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-   -   1982 Honda CB450T-Hawk Oil Question (http://www.motorcycle.com/forum/help/4456-1982-honda-cb450t-hawk-oil-question.html)

yossef 04-28-2007 10:08 AM

Re: 1982 Honda CB450T-Hawk Oil Question
 
it's quite a common old honda's problem. when the motor is hot, the inner ally clutch hub expands and rubs against tired and deformed clutch springs. Tear it open, get the springs out, fit new ones (cheap) and while there, enlarge with a dremel bit the internal diameter of the spring cavities.

-Yossef-

yossef 04-28-2007 10:10 AM

Re: 1982 Honda CB450T-Hawk Oil Question
 
t's quite a common old honda's problem. when the motor is hot, the inner ally clutch hub expands and rubs against tired and deformed clutch springs. Tear it open, get the springs out, fit new ones (cheap) and while there, enlarge with a dremel bit the internal diameter of the spring cavities.

-Yossef-

rbitra 04-28-2007 01:15 PM

Re: 1982 Honda CB450T-Hawk Oil Question
 
I am finding that Shell ROTELLA T SAE 15W-40 seems like good choice for a dino oil. Any one have any experience with it?

nolaandy 04-28-2007 02:35 PM

Re: 1982 Honda CB450T-Hawk Oil Question
 
For a number of reasons synthetic is not a good choice for this bike. Rotella T 15W-40 is a good choice, as are all the diesel-specific non-synthetics. You can also look for Delo or Delvac, but Rotella is much easier to find.



Synthetics will indeed find leaks where currently there are none.

The_AirHawk 04-28-2007 03:02 PM

Re: 1982 Honda CB450T-Hawk Oil Question
 
Better yet: take the springs that are in there - use a screwdriver between each coil (or some other means) to "expand" the springs. Cover a cookiesheet with foil and then "bake" them at 350deg F for 4 hours in your oven to re-anneal them (it goes without saying to clean them thoroughly if you'd like to use the oven again for food).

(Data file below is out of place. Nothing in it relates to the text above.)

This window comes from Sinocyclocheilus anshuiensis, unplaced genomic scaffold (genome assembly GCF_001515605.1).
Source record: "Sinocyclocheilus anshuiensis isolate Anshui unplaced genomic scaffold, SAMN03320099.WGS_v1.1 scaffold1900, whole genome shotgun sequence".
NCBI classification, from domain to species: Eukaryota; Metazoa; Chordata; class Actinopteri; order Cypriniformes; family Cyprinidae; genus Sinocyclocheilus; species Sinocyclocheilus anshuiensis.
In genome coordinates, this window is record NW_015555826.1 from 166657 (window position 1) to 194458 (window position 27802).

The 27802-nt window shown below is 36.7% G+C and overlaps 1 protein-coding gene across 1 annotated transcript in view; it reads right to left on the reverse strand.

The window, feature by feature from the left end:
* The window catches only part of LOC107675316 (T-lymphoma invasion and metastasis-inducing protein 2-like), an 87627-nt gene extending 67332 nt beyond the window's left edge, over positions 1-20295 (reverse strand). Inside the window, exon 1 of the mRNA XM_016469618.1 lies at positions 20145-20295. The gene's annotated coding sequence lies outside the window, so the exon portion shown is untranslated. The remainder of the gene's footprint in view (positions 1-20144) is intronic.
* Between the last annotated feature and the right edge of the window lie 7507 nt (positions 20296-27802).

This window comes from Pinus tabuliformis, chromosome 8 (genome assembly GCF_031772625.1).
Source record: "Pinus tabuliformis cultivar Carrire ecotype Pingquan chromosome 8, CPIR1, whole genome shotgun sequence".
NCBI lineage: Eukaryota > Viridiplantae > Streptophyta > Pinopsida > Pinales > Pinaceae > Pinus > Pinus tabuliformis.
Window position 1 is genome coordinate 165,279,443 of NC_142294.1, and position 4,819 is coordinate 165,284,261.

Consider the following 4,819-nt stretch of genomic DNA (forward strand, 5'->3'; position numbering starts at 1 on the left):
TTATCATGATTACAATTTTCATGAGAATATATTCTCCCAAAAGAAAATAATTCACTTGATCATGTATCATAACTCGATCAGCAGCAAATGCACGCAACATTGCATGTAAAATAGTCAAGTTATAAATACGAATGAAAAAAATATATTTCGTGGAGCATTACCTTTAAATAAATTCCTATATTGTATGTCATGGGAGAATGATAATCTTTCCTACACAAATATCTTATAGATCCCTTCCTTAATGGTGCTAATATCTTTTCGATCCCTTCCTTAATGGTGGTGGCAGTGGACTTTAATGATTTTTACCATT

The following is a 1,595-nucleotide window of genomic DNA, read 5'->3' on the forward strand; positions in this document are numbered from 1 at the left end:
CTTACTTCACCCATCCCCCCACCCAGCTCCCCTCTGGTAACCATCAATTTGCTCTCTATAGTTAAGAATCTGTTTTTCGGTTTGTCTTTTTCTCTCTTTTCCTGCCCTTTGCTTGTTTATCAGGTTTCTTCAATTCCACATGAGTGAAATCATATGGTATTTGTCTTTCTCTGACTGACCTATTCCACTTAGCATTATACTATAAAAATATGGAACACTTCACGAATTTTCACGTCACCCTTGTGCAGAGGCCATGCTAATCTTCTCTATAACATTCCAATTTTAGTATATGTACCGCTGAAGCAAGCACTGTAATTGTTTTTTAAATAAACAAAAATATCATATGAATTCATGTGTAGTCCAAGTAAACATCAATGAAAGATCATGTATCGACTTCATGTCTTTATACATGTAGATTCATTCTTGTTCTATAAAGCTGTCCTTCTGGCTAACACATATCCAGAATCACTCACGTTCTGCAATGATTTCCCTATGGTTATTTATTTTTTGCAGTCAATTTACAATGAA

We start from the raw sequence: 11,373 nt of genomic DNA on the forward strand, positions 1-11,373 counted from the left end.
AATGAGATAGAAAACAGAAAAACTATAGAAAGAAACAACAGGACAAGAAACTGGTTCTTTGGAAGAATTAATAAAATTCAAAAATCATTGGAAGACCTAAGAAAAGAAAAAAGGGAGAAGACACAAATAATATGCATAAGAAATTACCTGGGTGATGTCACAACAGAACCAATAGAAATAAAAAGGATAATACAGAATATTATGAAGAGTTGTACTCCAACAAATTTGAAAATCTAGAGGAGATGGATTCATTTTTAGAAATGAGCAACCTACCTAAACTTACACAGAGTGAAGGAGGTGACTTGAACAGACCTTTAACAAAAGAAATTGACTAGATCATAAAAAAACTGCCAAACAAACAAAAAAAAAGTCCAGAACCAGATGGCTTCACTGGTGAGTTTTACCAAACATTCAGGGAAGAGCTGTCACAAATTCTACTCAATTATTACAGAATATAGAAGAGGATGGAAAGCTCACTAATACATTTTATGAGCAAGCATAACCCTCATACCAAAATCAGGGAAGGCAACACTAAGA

Whilst it's apart, take the clutch STEELS (noting which order they came apart) and toss 'em down on a flat sidewalk. Use your foot to move them around, "scuffing" the surface of each side. The coarser the better. Don't overdo it, just get the surface good and scratched-up. Clean these thoroughly, re-assemble with clean engine oil in the reverse order, with your newly-annealed springs.



Button back up with a thin bead of Yamabond or Hondabond (hylomar) sealant.



There you have it - Zero Dollar clutch rebuild. (you should already have the hylomar in your toolbox. WhaAAAT? You say you DON'T? Why not?)

The_AirHawk 04-28-2007 03:05 PM

Re: 1982 Honda CB450T-Hawk Oil Question
 
Go for it.



Good Muthaf@#$in' Oil, Muthaf@#$a'!

TomSmith 04-28-2007 04:31 PM

Re: 1982 Honda CB450T-Hawk Oil Question
 
If you are just now getting around to changing it (for the first time since 1982?), why bother? The old oil is probably barely broken in.

schizuki 04-28-2007 05:26 PM

Re: 1982 Honda CB450T-Hawk Oil Question
 
Especially if he uses the rear brake a lot.

TheFox 04-28-2007 09:15 PM

Re: 1982 Honda CB450T-Hawk Oil Question
 
You are officially never allowed to work on my bike.



--Foxy

The_AirHawk 04-28-2007 09:33 PM

Re: 1982 Honda CB450T-Hawk Oil Question
 
You think that I'm joking about that technique?



It seems to be pretty common amongst moto-cross racers; it's been related to me by three different people (but only one suggested the spring-annealing trick).



I admit, I have yet to actually try it. BUT, I fully-intend to use it next time I have a bike with a "soft clutch". (actually, I have one that's softening-up a bit right now, and will likely employ this method early this summer)



I'd say it's no less-valid than enlarging the openings around the pressure-plate springs. If Honda had wanted them bigger, they'd have made them so at the Factory, right?



I'll report-back on my success (or lack therof) soon enough.







P.S. Those of you who change your own tyres: If you don't have a Mojo-Lever tyre bar, WHY THE HELL DON'T YOU?!!!! That thing is FAN-tastic!


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